As I noted previously, the Twins were a poor defensive team and a pretty adept offensive one. They were the fifth best offensive team in baseball in terms of runs scored per game, but average or worse depending on your choice of defensive metrics. While the addition of JJ Hardy will help, they could use another sure glove. Another consideration is the extremely poor performance the Twins got out of the no. 2 spot in their order. Orlando Cabrera's .314 OBP ahead of Joe Mauer was a great improvement over what the Twins had gotten before his arrival, but still brought the team line up to just .262/.306/.394, and even that was inflated by Mauer's 123 ABs at a .398/.451/.707 clip.
While J.J. Hardy could be slotted into the second spot, which would leave the Twins looking for someone to hit 6th or 7th, his .218/.281/.323 line last year would have been part of the problem, not a solution. His career line as a second hitter is certainly hopeful enough, .272/.322/.467, but there are serious concerns to be had about Hardy producing that line in a harder league, especially when he failed to do so last year.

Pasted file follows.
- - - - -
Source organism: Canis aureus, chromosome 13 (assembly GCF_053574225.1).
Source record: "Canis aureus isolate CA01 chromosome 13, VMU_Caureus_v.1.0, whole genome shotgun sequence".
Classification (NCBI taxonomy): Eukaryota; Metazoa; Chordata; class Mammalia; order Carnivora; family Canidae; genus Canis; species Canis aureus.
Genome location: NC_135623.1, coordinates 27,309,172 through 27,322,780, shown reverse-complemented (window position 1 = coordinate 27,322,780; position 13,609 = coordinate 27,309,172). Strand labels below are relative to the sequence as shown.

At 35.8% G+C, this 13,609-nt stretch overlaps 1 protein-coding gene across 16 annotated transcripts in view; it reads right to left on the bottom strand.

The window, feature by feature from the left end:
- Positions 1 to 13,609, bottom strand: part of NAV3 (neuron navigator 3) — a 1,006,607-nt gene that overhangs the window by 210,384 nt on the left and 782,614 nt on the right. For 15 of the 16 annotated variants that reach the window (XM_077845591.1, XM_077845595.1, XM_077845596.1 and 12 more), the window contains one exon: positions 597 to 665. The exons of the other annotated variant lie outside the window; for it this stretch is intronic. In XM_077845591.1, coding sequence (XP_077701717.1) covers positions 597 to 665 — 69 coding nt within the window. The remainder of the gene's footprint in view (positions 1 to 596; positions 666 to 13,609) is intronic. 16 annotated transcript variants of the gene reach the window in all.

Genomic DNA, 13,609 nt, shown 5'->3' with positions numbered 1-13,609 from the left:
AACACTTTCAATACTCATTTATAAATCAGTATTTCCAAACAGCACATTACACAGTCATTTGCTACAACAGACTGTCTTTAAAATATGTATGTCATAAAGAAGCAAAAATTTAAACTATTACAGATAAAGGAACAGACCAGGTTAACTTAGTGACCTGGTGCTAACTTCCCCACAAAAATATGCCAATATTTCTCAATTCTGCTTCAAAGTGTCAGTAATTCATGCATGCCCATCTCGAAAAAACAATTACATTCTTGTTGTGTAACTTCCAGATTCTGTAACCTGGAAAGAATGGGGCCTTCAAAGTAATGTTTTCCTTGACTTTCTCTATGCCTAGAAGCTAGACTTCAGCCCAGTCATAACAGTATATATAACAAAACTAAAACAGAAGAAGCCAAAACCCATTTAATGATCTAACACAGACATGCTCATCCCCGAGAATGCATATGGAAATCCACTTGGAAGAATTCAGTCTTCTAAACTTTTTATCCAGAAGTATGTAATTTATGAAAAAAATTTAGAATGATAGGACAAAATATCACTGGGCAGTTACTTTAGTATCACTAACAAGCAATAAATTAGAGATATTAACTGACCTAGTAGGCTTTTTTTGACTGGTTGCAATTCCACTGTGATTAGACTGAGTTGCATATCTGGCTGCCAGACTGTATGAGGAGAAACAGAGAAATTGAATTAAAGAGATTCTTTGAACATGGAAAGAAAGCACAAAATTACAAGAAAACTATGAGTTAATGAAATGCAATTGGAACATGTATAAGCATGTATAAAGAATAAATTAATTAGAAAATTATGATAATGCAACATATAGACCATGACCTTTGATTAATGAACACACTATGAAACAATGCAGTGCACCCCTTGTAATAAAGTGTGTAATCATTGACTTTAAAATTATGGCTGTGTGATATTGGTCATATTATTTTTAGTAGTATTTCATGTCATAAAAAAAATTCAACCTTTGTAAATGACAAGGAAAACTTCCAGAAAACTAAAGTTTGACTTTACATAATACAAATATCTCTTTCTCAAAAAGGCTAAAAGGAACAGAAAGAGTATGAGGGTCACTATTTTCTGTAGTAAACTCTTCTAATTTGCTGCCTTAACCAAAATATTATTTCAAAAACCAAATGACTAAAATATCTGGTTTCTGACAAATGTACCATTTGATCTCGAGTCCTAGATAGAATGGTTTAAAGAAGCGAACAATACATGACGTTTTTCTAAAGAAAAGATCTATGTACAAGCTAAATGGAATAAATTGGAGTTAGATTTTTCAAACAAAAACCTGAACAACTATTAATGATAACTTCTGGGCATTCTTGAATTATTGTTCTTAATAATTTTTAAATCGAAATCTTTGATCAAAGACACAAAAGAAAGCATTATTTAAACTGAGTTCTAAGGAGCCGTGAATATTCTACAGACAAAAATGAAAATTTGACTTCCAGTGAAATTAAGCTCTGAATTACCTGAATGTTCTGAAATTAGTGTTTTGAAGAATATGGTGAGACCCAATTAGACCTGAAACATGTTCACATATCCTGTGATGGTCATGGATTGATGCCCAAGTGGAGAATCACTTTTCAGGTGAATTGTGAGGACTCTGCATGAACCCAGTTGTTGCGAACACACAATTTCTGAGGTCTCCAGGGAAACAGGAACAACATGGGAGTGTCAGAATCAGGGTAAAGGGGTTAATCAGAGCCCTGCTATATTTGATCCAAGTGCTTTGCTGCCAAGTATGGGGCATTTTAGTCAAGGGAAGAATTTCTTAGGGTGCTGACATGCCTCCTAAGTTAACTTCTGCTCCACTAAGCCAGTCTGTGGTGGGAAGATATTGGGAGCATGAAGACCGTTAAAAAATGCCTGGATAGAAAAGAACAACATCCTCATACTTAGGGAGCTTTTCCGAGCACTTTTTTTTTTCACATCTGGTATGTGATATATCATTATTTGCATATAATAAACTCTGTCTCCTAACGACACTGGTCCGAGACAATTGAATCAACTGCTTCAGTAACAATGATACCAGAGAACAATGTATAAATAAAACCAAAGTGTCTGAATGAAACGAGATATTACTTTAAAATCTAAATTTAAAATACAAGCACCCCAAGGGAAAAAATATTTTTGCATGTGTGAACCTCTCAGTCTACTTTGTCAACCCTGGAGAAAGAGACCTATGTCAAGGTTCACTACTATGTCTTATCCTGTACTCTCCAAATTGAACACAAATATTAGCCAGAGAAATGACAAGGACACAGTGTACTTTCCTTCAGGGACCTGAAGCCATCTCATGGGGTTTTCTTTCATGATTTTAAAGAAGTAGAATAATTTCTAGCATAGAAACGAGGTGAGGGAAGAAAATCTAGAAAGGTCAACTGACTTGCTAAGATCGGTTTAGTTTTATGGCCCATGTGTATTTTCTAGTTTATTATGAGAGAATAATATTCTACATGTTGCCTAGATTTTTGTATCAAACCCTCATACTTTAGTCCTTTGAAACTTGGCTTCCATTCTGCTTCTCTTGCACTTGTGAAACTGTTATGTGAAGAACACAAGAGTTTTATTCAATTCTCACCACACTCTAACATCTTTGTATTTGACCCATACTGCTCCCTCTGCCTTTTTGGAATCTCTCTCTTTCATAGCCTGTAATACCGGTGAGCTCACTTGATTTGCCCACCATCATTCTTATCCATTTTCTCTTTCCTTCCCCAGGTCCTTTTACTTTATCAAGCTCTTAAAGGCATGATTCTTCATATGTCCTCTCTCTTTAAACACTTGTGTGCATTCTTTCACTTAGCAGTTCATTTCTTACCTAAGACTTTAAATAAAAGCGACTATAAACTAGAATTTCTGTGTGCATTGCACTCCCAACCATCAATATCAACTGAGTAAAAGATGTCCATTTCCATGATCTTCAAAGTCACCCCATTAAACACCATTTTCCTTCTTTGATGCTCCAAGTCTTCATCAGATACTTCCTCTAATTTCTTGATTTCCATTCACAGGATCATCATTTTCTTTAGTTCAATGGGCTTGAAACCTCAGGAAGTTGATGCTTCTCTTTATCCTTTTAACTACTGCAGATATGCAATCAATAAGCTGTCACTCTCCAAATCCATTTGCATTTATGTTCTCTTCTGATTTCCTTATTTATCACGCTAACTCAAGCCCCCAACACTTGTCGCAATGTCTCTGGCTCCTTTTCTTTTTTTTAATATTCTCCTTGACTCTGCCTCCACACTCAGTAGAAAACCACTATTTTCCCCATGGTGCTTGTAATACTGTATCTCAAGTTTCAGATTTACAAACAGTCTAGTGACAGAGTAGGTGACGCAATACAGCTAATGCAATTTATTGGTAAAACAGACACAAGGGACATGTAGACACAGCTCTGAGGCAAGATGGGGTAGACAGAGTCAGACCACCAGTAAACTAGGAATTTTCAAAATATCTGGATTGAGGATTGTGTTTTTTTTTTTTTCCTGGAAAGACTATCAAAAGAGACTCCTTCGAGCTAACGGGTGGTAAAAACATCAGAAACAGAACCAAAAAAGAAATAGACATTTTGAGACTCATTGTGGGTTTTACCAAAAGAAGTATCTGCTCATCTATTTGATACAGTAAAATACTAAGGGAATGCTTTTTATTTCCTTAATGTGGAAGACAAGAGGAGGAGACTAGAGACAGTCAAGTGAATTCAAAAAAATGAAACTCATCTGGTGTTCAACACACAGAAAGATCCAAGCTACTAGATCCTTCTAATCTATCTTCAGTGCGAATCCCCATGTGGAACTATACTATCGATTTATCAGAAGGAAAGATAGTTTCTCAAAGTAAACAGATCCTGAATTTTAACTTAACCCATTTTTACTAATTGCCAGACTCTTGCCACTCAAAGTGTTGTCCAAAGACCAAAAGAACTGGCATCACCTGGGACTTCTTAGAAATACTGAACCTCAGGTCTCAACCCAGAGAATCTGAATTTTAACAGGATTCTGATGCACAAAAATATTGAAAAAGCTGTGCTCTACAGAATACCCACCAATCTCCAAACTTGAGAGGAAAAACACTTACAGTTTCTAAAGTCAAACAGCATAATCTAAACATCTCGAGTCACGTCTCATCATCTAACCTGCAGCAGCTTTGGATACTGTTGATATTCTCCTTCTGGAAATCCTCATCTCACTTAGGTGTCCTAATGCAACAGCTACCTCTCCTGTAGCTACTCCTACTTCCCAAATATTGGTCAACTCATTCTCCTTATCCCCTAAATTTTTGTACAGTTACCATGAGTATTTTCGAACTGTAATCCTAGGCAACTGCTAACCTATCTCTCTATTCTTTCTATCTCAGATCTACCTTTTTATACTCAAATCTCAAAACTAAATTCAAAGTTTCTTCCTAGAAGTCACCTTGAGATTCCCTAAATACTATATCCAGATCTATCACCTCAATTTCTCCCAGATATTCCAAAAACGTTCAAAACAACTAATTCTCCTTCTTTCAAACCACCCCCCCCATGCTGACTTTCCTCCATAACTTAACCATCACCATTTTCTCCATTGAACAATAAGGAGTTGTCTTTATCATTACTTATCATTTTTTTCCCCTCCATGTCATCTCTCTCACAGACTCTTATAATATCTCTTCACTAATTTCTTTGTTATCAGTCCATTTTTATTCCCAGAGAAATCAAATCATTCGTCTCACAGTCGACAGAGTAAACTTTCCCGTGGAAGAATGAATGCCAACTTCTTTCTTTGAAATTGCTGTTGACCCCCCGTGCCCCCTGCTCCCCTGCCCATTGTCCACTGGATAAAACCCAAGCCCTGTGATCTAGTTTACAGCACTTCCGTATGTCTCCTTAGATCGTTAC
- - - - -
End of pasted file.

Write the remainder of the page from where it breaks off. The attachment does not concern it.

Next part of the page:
This brings us to a player I feel is the best fit for the Twins: Felipe Lopez.
2009 was very, very kind to Lopez, as he had his best season as a professional. His 2005 season in Cincinnati was a little better offensively, but his defense was much better in 2009. Still, his .310/.383/.427 line was well above average, as evidenced by his OPS+ of 111 and his EqA of .286. His move away from Arizona, paradoxically, improved his offensive output as he hit much better in the second half, .301/.364/.412 vs. .320/.407/.448. Having that kind of player ahead of Joe Mauer would create a many more run scoring opportunities for the offense. So it's an open-and-shut case, right? Lock him up!
Well, not quite.